At Opinio Juris, Julian Ku has a brief but interesting post looking at some of Judge Sotomayor's opinions involving the application of international law.
As she was nominated on Tuesday, Judge Sotomayor did not retreat from her view that judges ought to look at the impact of their rulings. "I strive never to forget the real-world consequences of my decisions on individuals, businesses and government," she said.
Because when a case comes before me involving, let's say, someone who is an immigrant -- and we get an awful lot of immigration cases and naturalization cases -- I can't help but think of my own ancestors, because it wasn't that long ago when they were in that position.
And so it's my job to apply the law. It's not my job to change the law or to bend the law to achieve any result.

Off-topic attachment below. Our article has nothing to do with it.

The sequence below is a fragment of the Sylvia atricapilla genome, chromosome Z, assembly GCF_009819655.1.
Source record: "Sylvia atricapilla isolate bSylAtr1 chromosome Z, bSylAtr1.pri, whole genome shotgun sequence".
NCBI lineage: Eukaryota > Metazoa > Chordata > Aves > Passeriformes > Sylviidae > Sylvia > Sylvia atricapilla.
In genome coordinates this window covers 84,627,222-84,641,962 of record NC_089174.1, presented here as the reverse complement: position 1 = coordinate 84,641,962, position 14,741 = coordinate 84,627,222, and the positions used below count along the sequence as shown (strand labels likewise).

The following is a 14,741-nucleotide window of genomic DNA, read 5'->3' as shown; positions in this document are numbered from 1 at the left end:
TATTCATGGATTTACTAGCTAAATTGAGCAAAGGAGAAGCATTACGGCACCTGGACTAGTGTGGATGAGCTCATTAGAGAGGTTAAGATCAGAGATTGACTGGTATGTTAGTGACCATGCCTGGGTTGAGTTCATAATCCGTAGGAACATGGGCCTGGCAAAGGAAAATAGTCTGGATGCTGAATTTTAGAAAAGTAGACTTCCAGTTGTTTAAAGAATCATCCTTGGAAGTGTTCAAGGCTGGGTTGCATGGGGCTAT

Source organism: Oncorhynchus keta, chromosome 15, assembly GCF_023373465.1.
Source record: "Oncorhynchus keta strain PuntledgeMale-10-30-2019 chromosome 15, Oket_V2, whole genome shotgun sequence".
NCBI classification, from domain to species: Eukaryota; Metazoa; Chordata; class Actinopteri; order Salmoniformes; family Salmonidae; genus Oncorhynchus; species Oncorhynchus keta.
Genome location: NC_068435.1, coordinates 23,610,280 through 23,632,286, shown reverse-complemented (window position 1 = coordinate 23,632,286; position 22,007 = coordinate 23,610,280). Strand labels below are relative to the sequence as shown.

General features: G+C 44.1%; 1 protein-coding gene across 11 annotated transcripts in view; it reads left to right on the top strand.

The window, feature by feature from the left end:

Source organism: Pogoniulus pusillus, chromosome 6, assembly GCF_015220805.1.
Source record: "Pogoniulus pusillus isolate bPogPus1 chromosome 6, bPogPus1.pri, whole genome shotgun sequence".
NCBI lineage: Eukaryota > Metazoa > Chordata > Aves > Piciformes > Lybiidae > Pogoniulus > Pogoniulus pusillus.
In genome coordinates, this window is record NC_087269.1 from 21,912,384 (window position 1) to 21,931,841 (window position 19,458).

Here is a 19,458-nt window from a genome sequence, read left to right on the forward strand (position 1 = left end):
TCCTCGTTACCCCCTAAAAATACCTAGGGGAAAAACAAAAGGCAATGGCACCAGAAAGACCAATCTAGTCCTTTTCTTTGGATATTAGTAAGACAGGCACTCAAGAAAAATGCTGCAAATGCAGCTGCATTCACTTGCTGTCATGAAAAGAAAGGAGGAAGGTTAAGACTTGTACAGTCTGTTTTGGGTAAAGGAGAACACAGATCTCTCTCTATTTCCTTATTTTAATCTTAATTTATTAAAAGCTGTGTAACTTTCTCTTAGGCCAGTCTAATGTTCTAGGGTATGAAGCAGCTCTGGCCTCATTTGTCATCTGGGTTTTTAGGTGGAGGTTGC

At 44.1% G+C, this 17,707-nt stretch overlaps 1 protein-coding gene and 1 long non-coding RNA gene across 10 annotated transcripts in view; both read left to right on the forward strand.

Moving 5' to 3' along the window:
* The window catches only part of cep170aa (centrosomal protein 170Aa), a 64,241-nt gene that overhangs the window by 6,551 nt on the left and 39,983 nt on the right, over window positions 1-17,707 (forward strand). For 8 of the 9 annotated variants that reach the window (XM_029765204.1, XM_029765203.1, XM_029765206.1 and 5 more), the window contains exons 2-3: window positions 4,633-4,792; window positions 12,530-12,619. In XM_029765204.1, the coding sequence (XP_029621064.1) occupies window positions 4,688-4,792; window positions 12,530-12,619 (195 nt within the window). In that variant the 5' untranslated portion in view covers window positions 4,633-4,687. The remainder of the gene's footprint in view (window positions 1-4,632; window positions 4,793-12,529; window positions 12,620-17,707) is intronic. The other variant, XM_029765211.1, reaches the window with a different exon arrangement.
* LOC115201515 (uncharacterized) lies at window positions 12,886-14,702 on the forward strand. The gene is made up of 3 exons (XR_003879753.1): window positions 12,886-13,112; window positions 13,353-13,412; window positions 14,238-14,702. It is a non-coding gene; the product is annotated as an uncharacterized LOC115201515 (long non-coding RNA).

But when I look at those cases, I have to say to myself, and I do say to myself, "You know, this could be your grandfather, this could be your grandmother. They were not citizens at one time, and they were people who came to this country."
When I have cases involving children, I can't help but think of my own children and think about my children being treated in the way that children may be treated in the case that's before me.
And that goes down the line. When I get a case about discrimination, I have to think about people in my own family who suffered discrimination because of their ethnic background or because of religion or because of gender. And I do take that into account. When I have a case involving someone who's been subjected to discrimination because of disability, I have to think of people who I've known and admire very greatly who've had disabilities, and I've watched them struggle to overcome the barriers that society puts up often just because it doesn't think of what it's doing -- the barriers that it puts up to them.
As a lawyer, I always try to avoid the use of Latin. Admittedly, I am not always successful.
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